Mightier than Muscle: A Near-atomic View of Pollen Actin Filaments

Beyond its well-known role in muscle contraction, the cytoskeletal component actin participates in many critical cellular processes. Globular actin polymerizes into thin, flexible filaments that assemble into dynamic higher-order structures, such as bundles and networks. In addition to providing mechanical support, these structures organize the contents of the cytoplasm and play fundamental roles in cell motility, vesicle trafficking, and cell signaling (Szymanski and Staiger, 2018). An array of actin-binding proteins regulates the polymerization and depolymerization of actin and directs its organization into higher-order structures (Winder and Ayscough, 2005). While the cellular functions and biochemical activities of actin are well-established in plants, the structural basis for these properties is unclear.

Now, in a Breakthrough report, Ren and colleagues (2019) present the first near-atomic structure of plant actin filaments. Using cryogenic electron microscopy (cryo-EM) and a real-space helical reconstruction approach, the authors determined the structure of Zea mays (maize) pollen actin (ZMPA) filaments, polymerized in vitro, at a resolution of 3.9 Å. They compared this structure with published structures of rabbit skeletal muscle actin (RSMA; Galkin et al., 2015; von der Ecken et al., 2015; Merino et al., 2018) and jasplakinolide-stabilized Plasmodium falciparum (malaria parasite) actin (JASP-PfAct1; Pospich et al., 2017) filaments.

The overall structure of ZMPA filaments resembles those of RSMA and JASP-PfAct1. ZMPA filaments can be described as a double-stranded helix, with a helical twist of –166.77° and a helical rise of 27.5 Å. Each ZMPA subunit has four subdomains (SD1–4). SD2 contains a D-loop, a conserved region implicated in actin polymerization and stability (Grintsevich et al., 2017). The staggered actin subunits within the filament are stabilized by various intra- and interstrand interactions; the authors mapped the interaction sites and noted that several were conserved in RSMA (von der Ecken, 2015) and JASP-PfAct1 (Pospich et al., 2017) filaments.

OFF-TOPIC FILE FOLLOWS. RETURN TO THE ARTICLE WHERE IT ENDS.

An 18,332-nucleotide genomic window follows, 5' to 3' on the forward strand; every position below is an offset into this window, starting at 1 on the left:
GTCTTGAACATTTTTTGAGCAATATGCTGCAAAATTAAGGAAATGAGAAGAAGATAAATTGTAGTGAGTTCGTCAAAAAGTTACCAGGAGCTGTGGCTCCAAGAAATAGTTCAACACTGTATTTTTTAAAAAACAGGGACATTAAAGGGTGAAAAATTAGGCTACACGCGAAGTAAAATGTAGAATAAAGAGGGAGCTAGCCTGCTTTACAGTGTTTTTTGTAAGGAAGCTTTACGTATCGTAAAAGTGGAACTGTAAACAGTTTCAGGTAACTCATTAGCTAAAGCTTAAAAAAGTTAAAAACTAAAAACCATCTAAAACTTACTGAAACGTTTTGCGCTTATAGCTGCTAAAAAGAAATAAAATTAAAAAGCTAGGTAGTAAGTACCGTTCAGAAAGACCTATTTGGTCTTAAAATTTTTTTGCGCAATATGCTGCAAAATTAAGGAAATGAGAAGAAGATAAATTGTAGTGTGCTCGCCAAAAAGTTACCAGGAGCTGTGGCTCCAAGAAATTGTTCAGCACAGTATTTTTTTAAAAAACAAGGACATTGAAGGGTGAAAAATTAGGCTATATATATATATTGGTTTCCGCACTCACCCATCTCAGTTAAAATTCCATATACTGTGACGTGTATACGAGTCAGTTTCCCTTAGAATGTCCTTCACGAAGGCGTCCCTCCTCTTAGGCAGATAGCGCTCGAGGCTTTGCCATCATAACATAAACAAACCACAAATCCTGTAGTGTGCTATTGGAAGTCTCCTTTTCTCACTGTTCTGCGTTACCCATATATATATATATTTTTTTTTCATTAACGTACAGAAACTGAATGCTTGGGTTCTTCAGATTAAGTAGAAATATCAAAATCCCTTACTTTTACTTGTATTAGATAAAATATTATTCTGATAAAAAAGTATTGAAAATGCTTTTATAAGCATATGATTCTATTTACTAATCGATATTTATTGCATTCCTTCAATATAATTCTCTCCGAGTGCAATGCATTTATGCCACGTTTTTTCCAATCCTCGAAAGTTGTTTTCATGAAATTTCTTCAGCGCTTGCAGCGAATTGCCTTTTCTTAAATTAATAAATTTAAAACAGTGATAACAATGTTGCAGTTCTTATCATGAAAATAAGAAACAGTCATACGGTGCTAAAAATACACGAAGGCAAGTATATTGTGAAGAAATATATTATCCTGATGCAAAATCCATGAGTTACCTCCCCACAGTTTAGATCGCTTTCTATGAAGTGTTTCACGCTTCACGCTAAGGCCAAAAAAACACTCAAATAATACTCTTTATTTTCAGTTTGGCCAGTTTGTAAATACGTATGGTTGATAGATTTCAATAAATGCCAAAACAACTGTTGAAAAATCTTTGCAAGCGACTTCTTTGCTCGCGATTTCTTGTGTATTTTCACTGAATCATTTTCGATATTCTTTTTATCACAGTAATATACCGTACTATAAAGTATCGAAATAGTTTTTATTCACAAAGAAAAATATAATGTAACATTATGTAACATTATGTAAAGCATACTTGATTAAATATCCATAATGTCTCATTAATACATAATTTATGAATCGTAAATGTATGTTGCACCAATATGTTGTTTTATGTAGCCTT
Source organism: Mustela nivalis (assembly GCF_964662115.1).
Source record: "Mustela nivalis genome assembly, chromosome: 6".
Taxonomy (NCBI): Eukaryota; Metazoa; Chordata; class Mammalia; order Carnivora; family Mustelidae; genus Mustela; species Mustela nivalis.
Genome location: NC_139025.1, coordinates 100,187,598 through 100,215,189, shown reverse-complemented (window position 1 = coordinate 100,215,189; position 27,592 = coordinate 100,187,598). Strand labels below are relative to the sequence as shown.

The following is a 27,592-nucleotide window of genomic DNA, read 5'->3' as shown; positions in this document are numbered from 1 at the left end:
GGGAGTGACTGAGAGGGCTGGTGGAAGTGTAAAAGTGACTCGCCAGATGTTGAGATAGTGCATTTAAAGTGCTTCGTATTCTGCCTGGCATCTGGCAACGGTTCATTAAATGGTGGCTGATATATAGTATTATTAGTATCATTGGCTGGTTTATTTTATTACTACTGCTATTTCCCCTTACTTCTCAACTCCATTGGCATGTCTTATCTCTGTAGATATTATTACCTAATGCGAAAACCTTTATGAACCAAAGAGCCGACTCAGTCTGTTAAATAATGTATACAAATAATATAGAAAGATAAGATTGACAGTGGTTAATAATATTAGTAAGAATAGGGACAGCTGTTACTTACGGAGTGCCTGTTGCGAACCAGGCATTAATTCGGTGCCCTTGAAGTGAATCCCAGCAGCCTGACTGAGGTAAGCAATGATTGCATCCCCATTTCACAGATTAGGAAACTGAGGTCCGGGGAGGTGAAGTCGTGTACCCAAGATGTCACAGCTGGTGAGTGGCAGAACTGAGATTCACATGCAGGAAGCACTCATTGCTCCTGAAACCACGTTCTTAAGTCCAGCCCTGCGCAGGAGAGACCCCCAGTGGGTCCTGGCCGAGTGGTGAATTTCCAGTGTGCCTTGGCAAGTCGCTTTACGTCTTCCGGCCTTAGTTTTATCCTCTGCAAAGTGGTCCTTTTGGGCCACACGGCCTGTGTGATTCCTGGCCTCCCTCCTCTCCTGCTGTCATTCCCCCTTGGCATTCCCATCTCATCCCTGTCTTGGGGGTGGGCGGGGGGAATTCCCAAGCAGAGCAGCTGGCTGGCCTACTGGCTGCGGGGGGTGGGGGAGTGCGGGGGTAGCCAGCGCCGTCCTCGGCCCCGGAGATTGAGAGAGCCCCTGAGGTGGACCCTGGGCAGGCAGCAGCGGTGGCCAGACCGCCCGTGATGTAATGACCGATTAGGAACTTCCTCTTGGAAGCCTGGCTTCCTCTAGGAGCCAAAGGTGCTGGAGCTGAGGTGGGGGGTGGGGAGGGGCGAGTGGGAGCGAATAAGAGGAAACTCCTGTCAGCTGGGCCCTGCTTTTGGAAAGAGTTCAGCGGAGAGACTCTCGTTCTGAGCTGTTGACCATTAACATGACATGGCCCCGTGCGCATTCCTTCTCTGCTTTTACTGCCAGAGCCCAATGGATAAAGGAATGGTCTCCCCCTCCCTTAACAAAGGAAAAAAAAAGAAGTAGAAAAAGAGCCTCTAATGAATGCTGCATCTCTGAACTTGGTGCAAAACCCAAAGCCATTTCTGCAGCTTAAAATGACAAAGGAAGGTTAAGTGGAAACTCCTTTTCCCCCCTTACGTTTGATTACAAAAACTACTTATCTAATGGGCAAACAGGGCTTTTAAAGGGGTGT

Intriguingly, the D-loop of ZMPA differs from that of RSMA, but resembles the D-loop of RSMA that has been chemically stabilized by jasplakinolide (JASP-RMSA, figure), suggesting that ZMPA filaments are more stable than their mammalian counterparts. Furthermore, single-molecule magnetic tweezers analysis showed that ZMPA can resist a greater stretching force than RSMA.

The finding that actin filaments from pollen are more resistant to stretching than those from muscle was unexpected. Pollen tubes are remarkable tip-growing cells, capable of extending many thousands of times their width, as they shuttle sperm cells through the style to the ovule. In contrast to the parallel arrangement of actin filaments in the contractile unit of muscle cells, growing pollen tubes are characterized by long bundles of actin in the shank and a fringe of actin near the apex. The actin cytoskeleton in the apex of growing pollen tubes is more dynamic than that in mature muscle cells; indeed, pollen tube growth depends on actin polymerization (Vidali and Hepler, 2001). It would be fascinating to determine whether the conformation of the D-loop reported here is unique to tip-growing cells or is a consistent feature of plant cell actin filaments and to investigate the effect of structural features such as the D-loop on cellular function and biochemical activity. This work sets the stage for such studies.

Kathleen L. Farquharson

Science Editor





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